Monday, 6 May 2013

Do blackouts mean more babies?

PHOTO | FILE Why does life in the majority of homes stop when there is a blackout?
PHOTO | FILE Why does life in the majority of homes stop when there is a blackout?  NATION MEDIA GROUP
Posted  Sunday, April 28   2013 at  01:00
What’s the relationship between blackouts, poverty and babies?
“Do you know why poor people have more children than rich people?” asked my History teacher, an odd smile beginning to form on his lips.
None of us raised a hand, because having taught us for some time, we could tell when he was asking a rhetorical question. I must confess though, that I had no idea what the answer was, and couldn’t wait to find out.
“Unlike rich people, the only source of entertainment they can afford is sex.” And then he actually burst out laughing.
At that age, we were Form Two students and sex was not a word you uttered freely. In fact, it wasn’t a word you uttered at all. We had a nickname for it, and even then, we’d only whisper it, and then giggle furiously afterwards. As you can imagine, the last thing anyone of us had expected is that one of our teachers would say it out loud.
We were embarrassed, but amused at the same time, and try as we might, not a single student could keep a straight face. I was tempted to ask him how many children he had, but I had a feeling he wouldn’t appreciate the question.
Anyway, when he stopped laughing at his revelation, he went on to explain that rich people had a variety of activities that kept them occupied, (television, nights out, books, entertaining friends) therefore they retired to bed much later than their poor counterparts and by then, they’d be so tired, they’d conk out immediately their heads touched the pillow.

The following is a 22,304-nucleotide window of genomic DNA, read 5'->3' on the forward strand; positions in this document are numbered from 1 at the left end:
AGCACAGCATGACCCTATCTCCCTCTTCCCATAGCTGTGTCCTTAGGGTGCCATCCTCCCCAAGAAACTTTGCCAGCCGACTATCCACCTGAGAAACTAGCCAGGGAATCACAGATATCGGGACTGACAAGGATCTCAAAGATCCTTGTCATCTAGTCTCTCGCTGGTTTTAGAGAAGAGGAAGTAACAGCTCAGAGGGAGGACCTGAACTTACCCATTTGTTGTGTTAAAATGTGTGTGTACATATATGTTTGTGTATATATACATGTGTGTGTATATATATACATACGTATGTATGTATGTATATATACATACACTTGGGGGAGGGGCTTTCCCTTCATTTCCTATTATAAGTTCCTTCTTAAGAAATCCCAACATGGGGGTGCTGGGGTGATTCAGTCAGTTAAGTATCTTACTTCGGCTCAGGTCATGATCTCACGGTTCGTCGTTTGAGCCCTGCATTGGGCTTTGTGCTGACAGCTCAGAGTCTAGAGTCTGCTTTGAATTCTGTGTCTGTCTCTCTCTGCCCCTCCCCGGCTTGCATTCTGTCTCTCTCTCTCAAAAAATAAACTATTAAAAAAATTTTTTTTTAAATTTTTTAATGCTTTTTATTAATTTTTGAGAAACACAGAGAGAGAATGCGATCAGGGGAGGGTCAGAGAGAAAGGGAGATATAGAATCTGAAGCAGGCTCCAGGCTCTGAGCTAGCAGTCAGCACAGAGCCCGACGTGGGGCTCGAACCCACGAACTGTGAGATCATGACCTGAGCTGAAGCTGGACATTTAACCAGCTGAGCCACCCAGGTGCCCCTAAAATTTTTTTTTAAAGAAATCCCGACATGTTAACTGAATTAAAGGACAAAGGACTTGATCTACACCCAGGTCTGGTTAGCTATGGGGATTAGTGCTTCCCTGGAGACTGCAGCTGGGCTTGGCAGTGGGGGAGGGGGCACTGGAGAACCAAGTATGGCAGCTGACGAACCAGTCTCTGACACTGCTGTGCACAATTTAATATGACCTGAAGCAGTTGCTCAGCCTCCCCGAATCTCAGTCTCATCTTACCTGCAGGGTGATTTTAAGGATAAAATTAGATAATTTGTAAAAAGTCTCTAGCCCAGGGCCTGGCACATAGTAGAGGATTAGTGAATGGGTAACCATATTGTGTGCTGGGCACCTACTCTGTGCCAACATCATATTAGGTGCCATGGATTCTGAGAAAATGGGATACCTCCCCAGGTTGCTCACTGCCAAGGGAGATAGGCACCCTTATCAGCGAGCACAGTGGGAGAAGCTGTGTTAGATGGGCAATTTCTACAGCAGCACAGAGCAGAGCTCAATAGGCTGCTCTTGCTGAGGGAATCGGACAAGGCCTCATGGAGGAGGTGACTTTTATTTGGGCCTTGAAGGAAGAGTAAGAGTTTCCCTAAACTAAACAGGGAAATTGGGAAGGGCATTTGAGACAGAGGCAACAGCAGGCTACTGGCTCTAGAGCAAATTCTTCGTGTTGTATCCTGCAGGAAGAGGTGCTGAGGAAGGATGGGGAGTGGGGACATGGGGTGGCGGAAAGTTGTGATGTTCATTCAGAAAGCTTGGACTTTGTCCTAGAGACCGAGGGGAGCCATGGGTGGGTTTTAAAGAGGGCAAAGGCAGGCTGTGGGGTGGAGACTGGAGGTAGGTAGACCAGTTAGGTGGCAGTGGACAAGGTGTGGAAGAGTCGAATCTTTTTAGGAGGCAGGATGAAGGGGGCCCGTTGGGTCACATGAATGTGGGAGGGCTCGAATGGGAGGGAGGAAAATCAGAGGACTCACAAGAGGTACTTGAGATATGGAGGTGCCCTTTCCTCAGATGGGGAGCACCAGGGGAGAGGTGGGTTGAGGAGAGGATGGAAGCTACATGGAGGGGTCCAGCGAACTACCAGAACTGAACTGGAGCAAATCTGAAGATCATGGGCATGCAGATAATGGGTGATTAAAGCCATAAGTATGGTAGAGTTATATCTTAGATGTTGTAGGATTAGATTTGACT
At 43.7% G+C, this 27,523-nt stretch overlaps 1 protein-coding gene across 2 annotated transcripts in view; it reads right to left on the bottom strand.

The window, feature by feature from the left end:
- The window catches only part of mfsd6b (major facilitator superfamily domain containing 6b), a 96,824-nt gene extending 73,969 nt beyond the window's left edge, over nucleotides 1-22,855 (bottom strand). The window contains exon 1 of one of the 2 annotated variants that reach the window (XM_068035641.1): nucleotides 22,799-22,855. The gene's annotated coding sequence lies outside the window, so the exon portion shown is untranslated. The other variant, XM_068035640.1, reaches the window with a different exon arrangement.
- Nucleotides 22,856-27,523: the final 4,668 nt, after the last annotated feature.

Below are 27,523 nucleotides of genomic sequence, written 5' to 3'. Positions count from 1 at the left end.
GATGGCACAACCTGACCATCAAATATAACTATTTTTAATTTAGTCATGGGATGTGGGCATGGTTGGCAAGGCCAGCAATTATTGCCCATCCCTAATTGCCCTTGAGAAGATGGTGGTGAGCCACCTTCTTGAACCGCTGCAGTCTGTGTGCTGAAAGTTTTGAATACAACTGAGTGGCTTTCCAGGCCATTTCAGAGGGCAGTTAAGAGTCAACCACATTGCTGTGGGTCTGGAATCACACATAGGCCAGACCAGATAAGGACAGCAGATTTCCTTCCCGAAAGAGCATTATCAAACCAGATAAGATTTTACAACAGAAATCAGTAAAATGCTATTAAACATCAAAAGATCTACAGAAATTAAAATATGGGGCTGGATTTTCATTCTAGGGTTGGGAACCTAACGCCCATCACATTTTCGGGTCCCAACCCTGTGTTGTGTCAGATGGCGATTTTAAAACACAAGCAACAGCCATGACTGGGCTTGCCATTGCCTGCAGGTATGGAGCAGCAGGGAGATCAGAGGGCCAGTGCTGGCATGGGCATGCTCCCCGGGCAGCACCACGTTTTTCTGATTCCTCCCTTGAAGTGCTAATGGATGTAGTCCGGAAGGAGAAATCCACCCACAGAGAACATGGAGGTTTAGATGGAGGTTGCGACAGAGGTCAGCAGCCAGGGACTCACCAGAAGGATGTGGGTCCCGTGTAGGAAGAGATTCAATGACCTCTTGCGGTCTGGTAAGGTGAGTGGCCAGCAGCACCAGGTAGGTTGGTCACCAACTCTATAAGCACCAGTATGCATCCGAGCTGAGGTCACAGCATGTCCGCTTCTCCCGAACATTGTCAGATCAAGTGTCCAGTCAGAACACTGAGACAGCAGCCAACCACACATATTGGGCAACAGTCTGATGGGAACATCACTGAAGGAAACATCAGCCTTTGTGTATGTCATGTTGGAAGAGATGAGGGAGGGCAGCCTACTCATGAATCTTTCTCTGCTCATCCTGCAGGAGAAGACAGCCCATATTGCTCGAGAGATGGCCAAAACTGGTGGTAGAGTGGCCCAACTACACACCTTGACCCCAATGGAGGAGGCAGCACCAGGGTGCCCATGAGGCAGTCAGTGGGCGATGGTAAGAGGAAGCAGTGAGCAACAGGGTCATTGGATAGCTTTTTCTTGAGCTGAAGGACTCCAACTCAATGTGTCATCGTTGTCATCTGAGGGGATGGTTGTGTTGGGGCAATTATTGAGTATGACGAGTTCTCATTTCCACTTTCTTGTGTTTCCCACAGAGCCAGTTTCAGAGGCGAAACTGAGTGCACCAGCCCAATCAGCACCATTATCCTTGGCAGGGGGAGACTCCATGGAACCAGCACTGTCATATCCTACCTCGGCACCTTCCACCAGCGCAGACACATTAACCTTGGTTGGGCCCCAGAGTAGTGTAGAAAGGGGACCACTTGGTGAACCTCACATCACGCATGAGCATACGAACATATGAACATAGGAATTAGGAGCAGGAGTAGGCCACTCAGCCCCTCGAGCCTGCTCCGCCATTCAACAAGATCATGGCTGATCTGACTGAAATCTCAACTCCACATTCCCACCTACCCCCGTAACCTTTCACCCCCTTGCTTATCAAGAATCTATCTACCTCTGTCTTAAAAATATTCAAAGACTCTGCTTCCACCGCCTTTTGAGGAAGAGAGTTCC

This, according to the teacher, left them with less baby-making time, unlike their poor neighbours, who had all the time in the world to fill God’s earth, since even television was a luxury.
I had forgotten about this anecdote until a contribution from a Daily Nation reader caught my eye the other day. The writer, James Wakibia, was lamenting about the frequent blackouts most of us have had to put up with since the rains began.
“Power cuts, coupled with cold weather send us to bed early, and a bigger population could be the result,” he wrote.
According to Mr Wakibia, blackouts mean more babies and increased poverty since these babies in the making will have to eat. Yet as matters stand, there isn’t enough food to keep every Kenyan’s stomach contented.
Birth control
I have no idea how true these two rationalisations are; whether there has been a study of some kind or whether they’re just based on experiences or observations. One also wonders what, then, is the role of birth control and, oh, does contraception cease to work during blackouts?
As you ponder that, one more thing caught my eye in Wakibia’s letter: the fact that he cannot keep a conversation going with his better half over candle light.
“It’s boring staring at each other in the sitting room for even an hour,” he wrote.
I have a feeling this gentleman isn’t sailing in this boat alone. Kenyan homes lose life immediately the lights go out. The first thing you notice is the deathly quiet, not surprising because the only conversation that had been going on was the one taking place in the television.
Once that’s gone, we’re left restless, wondering what to do with ourselves, or how to occupy our time.
Let’s face it, the idiot box has taken over our lives, our time, and in the process, we have forgotten how to talk to each other.

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